It’s our 10th anniversary!
June 2012 marks ten years since It’s Raining Cats and Dogs opened on Academy Road. It astonishes me that a whole decade has passed since Jamie and I (and at the time, Quincy) greeted our first customer. We have seen and heard so many nutritional miracles, welcomed new four-legged customers and grieved the passing of others, celebrated birthdays, puzzled over perplexing health issues, delighted in solutions. There have been super great times at our little store as well as difficult, rough patches.
I have been blessed with remarkable staff throughout the years: Su-Sheela, Rhonda, Michelle, Tammy, Lori, Christina, Melissa, Joanne, and Evelyn. Every one has willingly shared their experience, expertise and knowledge and enriched my life as well as the lives of hundreds of cats and dogs. And let’s not forget our 4-legged greeters: Jamie, Quincy, Stanley, Sadie, Sully, Milos, Kinte, Bella, Shadow, Daisy, Terra, Turtles, & Lacey! I’m not going to even try to estimate the number of treats consumed while they were “on duty”!
To celebrate our 10 years, beginning in September, we will be sending store coupons to your in-box. These coupons will offer you discounts on store products which we hope you will enjoy and which may just help your budget!
I want to personally thank you and your four-legged family for your business over the years. It has been a remarkable journey of learning and sharing and assisting you has been an absolute pleasure.
SUMMERTIME and the livin’ seems full of ticks!
Travelling? Food & Tips for the Road!
Did you know…
A cat has five more vertebrae in their spinal column than a human does.
Dogs have sweat glands in between their paws.
I need that!
Pet Kelp Skin & Coat 2-in-1 Supplement
Plantain: is it a weed or a secret remedy?
Have you given much thought to that weed growing in the crack of your walkway? Plantain is often maligned as an invasive and common week. But guess what? It is high in vitamin C, A and K and studies have shown that it is both antibacterial and anti-inflammatory.
In the digestive tract, plantain functions much the same way as slippery elm. It can reduce inflammation in the digestive tract, relieve diarrhea and symptoms of chronic bowel disease. Plantain seeds and husks are also a source of dietary fiber and work well as a laxative. European research supports the use of plantain as a treatment for bronchitis, sore throat, and cold symptoms in humans so think of it when you hear of Kennel Cough!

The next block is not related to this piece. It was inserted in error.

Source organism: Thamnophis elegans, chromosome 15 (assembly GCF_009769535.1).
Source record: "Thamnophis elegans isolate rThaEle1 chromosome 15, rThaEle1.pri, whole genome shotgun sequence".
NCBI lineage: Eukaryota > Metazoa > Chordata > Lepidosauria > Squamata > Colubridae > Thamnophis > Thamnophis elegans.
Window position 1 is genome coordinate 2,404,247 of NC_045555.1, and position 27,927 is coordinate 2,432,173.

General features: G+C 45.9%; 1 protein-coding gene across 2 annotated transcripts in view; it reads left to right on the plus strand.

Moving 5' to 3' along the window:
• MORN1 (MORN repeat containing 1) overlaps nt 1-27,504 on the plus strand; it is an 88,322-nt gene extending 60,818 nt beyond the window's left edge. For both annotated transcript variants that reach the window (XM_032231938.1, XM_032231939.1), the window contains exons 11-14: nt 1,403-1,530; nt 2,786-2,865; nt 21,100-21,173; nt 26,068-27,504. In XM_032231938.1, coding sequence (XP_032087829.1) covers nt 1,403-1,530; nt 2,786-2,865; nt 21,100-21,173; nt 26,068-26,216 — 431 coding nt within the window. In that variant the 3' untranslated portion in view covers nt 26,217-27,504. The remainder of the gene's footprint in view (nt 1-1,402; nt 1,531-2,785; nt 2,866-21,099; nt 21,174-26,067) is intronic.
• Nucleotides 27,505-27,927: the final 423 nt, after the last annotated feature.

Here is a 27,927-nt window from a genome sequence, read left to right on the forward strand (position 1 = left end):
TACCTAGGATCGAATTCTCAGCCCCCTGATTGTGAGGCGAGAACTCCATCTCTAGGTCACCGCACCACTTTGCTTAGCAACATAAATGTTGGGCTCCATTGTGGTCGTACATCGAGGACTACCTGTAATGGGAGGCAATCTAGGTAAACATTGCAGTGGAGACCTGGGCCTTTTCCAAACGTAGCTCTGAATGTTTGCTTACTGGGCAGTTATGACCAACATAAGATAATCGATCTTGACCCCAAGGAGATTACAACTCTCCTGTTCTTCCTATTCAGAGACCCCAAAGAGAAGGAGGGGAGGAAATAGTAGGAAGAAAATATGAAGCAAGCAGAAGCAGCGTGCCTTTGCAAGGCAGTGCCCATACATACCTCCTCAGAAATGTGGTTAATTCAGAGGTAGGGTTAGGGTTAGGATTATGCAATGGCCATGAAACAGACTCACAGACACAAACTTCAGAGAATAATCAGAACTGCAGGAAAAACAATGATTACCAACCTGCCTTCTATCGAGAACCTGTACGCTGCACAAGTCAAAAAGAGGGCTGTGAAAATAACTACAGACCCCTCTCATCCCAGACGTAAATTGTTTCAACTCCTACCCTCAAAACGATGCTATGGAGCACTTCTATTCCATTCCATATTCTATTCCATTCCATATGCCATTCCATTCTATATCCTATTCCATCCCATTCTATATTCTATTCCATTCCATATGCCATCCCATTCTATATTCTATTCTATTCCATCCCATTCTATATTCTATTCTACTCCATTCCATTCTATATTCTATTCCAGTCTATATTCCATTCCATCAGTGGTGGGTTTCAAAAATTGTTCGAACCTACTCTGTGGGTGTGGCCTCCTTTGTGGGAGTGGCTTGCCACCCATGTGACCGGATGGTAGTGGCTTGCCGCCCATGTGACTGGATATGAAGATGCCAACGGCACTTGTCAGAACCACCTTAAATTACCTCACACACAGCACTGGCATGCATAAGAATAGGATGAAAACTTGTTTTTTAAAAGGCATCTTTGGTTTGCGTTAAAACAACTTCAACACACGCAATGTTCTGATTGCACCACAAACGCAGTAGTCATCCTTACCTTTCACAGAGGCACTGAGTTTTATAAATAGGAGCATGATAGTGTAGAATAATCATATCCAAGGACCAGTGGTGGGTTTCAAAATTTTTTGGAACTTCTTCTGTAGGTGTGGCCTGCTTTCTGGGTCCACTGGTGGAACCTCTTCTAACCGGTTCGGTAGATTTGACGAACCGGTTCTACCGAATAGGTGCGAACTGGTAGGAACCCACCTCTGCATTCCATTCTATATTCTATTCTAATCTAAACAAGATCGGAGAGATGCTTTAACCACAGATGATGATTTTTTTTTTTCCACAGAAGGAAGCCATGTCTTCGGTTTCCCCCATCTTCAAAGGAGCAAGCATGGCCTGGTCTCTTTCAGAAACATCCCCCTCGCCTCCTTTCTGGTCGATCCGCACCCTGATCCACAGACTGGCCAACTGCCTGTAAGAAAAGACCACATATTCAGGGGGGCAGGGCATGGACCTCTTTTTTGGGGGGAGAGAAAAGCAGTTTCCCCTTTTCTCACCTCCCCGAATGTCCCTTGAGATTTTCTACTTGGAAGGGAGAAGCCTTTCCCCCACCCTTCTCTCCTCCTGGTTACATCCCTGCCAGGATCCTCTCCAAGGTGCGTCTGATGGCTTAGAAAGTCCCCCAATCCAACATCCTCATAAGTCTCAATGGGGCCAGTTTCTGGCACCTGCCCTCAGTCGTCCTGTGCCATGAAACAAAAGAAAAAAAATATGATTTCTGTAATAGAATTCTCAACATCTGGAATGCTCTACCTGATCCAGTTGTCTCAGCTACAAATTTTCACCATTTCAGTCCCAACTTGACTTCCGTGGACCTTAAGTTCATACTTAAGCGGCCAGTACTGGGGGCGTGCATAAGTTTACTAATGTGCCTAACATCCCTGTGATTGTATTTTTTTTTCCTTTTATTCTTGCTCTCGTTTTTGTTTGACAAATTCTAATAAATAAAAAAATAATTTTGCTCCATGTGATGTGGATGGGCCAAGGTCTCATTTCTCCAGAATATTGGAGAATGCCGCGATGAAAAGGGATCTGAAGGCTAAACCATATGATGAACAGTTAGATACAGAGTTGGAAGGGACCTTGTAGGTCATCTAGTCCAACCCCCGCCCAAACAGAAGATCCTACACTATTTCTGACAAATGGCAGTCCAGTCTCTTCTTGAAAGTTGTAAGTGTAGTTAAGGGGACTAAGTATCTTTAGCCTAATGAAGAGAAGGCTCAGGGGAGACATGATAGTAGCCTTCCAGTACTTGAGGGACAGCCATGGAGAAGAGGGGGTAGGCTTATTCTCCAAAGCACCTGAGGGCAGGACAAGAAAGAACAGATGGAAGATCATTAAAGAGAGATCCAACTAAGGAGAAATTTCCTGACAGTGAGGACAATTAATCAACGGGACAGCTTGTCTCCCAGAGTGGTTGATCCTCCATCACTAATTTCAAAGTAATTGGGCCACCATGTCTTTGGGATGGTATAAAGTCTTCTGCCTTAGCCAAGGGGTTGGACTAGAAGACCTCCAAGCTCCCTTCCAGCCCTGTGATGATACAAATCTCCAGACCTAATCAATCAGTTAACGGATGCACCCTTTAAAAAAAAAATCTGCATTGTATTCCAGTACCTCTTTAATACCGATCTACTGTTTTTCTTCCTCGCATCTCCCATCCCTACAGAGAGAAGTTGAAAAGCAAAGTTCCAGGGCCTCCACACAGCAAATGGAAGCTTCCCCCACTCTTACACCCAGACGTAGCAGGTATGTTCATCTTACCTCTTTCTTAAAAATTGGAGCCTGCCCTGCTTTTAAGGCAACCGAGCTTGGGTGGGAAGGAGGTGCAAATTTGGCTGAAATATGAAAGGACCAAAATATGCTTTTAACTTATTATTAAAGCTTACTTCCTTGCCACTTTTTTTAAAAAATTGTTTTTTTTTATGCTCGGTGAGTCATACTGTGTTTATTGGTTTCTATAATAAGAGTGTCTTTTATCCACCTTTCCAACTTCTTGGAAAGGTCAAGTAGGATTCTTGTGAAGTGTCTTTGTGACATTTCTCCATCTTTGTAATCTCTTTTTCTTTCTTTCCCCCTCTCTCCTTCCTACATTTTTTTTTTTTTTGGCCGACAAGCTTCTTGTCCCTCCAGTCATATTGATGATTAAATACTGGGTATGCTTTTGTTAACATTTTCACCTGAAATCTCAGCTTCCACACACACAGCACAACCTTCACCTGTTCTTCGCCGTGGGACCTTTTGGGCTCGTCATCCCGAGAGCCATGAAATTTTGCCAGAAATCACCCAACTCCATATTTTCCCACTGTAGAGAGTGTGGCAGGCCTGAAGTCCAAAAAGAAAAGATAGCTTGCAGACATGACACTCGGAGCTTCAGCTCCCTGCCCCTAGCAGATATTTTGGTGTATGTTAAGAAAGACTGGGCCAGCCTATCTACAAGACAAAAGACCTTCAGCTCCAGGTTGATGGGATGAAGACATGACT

Sully the lifeguard patrols for trouble in the water
Some people actually laugh out loud when it’s been suggested they consider a life vest for their canine friend when out on the lake in the summer.
“All dogs can swim!” they say. Or, “He’s in and out of the water all day long, I don’t need to worry about him!”
The truth is there are many dogs who CAN’T swim…at least not well enough to save their own lives should they become stranded in the middle of a lake after a boat capsizes, or if they fall overboard. If all dogs were built like retrievers we might not have to worry, but selective breeding, while creating all the wonderful breeds of dog we enjoy today, has left many dogs at a disadvantage.
Bracycepahlic breeds, or all those cute, squishy faced dogs like pugs and boston terriers and boxers and mastiffs, can have difficulty breathing and taking in enough oxygen for daily activities, let alone a lifesaving swim. Deep chested dogs are also built at an awkward angle to sustain any amount of swimming. Dogs with short tails, or tails that have been docked, lack a rudder for direction. Dogs with small paws lack the ‘paddles’ needed to sustain their strokes. Many dogs have never spent any amount of time swimming, and so lack conditioning and general knowledge of how to swim. These dogs can and do panic.
The number one reason to put a life vest on your dog when out in the open water is fatigue. Think about it….if your vessel capsizes you will be dealing with a great many issues at once-rounding up family members and belongings. Your dog will be expected to stay afloat on his own until you can reach him…many dogs will panic and tire from the exertion. If the dog spends any extended amount of time in the lake or worse drifts off or attempts to swim to shore, fatigue is certain.
A life vest provides buoyancy and can at least keep your dog’s head above water if he tires. Hypothermia can also affect dogs who are working hard to stay afloat in a cold lake. A life vest does not necessarily provide a great deal of warmth but it will allow them, again, to stay afloat. Visibility is another factor. It is much easier to see a dog who is wearing a bright yellow or orange vest with reflective tape bobbing in the water, along the shoreline, or even in the bush around the lake should your dog make it ashore and become lost.
ID tags can also be attached to the life vest should you and your dog become separated for any length of time. As well, a life vest is something to grab onto your pet with, almost like a handle. A wet, paddling dog can be hard to grab hold of, especially if you are reaching down from your boat. A life vest can be grabbed or hooked onto and make lifting your pet to safety easier.
Let’s face it, summers are short in Manitoba and there is nothing we Manitobans love more than getting out into the season with our dogs at our side. And what dog doesn’t love being on the boat, standing right on the bow, ears blowing back in the wind like Jack and Rose on the Titanic? As guardians, we must ensure their safety as well as their enjoyment. Please consider investing in a life vest for your dog (or other boatriding pets!) this summer.
“Thank god I have my floatie vest on, it’s deeper than I thought!”
Join us on a virtual tour of our store
When you take your dog for a walk, both of you should dress for today’s weather: